It sounds like a great design solution: a pop-up bike rack that disappears below the pavement when not in use, but the problem it aims to solve really an issue, and (if so) would it ultimately work as intended?
On the surface, this idea by Design Academy Eindhoven graduate Milou Bergs looks fairly compelling — bike-stabilizing and locking bars fold down and out of the way when no cycle is present, minimizing visual impact.
“Bicycle racks are a particular eyesore,” says the designer, who debuted a prototype at Dutch Design Week. “Even when not in use, they get in the way, creating physical and visual noise. I started to think about how I could make a space visually and physically serene while keeping the functionality of storage.”
But it also raises some questions, like: how will bikers find the racks? Typically, a cyclist will attach to what they see and what is handy. Also: what would it be like to miss these in their downward position and cycle over them? There is also a durability issue: would bikes hitched up to these low posts be safe from lateral bumps and collisions?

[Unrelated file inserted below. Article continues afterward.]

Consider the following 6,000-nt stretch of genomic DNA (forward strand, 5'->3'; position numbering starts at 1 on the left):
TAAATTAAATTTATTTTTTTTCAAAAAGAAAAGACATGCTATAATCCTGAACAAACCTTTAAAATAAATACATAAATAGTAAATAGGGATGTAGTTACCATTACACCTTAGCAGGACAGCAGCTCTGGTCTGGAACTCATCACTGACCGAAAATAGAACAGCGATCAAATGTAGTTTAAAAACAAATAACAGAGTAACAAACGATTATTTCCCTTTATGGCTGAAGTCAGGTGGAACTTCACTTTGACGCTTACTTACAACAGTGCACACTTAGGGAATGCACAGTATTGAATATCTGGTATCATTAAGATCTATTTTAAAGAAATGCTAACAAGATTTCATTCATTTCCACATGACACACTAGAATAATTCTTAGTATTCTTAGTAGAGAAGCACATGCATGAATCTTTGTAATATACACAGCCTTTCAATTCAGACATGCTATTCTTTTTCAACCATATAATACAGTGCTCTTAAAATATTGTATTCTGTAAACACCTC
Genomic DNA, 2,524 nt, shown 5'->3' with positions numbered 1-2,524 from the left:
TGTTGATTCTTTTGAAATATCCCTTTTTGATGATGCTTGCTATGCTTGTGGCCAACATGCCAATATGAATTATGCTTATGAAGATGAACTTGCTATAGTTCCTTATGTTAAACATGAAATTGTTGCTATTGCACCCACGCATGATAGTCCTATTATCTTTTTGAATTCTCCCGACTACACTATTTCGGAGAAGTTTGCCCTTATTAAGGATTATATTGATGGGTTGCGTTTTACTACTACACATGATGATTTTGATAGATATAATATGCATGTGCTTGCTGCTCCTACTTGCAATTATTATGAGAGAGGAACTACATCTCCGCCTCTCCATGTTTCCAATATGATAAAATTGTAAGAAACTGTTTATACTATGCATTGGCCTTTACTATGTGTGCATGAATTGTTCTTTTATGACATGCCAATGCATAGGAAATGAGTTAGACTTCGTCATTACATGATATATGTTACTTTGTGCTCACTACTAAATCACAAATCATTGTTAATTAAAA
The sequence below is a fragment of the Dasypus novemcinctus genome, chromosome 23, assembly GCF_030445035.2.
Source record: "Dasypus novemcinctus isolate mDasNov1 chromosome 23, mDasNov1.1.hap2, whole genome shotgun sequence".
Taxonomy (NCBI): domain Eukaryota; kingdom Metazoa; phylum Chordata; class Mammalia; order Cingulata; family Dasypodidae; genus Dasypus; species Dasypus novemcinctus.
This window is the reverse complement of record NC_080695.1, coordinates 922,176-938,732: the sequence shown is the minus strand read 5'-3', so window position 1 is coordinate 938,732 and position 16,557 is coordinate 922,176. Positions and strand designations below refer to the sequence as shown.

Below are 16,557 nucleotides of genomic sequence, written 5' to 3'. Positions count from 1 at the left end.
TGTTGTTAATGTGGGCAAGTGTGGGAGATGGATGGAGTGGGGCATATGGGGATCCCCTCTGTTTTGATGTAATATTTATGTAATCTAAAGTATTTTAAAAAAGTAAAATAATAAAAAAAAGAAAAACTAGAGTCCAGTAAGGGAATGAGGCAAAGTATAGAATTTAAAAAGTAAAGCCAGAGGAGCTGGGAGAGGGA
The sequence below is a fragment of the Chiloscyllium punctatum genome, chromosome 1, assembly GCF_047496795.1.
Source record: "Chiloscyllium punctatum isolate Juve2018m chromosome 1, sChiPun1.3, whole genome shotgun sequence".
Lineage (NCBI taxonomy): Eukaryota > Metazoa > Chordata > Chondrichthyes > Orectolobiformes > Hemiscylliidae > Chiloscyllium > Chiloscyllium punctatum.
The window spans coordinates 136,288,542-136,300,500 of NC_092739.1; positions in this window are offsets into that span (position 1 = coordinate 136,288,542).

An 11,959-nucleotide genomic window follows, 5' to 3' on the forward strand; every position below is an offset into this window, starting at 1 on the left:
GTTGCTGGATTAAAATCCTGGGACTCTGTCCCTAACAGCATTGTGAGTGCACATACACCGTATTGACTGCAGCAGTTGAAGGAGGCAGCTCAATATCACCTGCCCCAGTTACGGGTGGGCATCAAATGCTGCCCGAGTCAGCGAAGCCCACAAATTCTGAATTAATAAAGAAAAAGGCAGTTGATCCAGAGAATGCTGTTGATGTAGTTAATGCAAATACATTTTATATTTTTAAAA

It is certainly nice to see someone focusing on bicycle infrastructure and considering alternatives, and, if nothing else, design experiments like this one raise good questions. Still, this particular one may address a solution without a problem — bike racks are often in use around the clock, and may need to be above the surface anyway (for visibility) whether people like to look at them or not. Of course, this may also be a region-specific solution, suitable for a cycle-centric culture and hard for an American critic to understand.